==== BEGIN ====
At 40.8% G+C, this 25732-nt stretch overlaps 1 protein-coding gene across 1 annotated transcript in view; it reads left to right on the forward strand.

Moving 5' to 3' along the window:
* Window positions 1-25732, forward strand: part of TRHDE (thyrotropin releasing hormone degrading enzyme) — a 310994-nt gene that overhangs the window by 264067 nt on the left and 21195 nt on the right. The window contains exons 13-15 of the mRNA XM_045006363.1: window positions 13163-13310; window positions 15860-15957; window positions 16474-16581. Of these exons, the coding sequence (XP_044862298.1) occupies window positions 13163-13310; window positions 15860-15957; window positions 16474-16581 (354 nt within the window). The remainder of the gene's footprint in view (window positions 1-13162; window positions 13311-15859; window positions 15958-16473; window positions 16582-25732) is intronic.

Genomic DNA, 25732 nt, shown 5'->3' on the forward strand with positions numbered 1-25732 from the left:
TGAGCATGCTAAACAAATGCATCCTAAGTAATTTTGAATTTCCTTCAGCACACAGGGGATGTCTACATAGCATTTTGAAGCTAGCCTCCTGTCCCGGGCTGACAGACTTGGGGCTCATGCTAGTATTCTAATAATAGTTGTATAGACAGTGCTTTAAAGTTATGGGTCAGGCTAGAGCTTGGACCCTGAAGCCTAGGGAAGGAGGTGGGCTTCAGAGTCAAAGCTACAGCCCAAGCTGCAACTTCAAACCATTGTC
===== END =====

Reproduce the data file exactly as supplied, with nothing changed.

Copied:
At 40.8% G+C, this 25732-nt stretch overlaps 1 protein-coding gene across 1 annotated transcript in view; it reads left to right on the forward strand.

Moving 5' to 3' along the window:
* Window positions 1-25732, forward strand: part of TRHDE (thyrotropin releasing hormone degrading enzyme) — a 310994-nt gene that overhangs the window by 264067 nt on the left and 21195 nt on the right. The window contains exons 13-15 of the mRNA XM_045006363.1: window positions 13163-13310; window positions 15860-15957; window positions 16474-16581. Of these exons, the coding sequence (XP_044862298.1) occupies window positions 13163-13310; window positions 15860-15957; window positions 16474-16581 (354 nt within the window). The remainder of the gene's footprint in view (window positions 1-13162; window positions 13311-15859; window positions 15958-16473; window positions 16582-25732) is intronic.

Genomic DNA, 25732 nt, shown 5'->3' on the forward strand with positions numbered 1-25732 from the left:
TGAGCATGCTAAACAAATGCATCCTAAGTAATTTTGAATTTCCTTCAGCACACAGGGGATGTCTACATAGCATTTTGAAGCTAGCCTCCTGTCCCGGGCTGACAGACTTGGGGCTCATGCTAGTATTCTAATAATAGTTGTATAGACAGTGCTTTAAAGTTATGGGTCAGGCTAGAGCTTGGACCCTGAAGCCTAGGGAAGGAGGTGGGCTTCAGAGTCAAAGCTACAGCCCAAGCTGCAACTTCAAACCATTGTC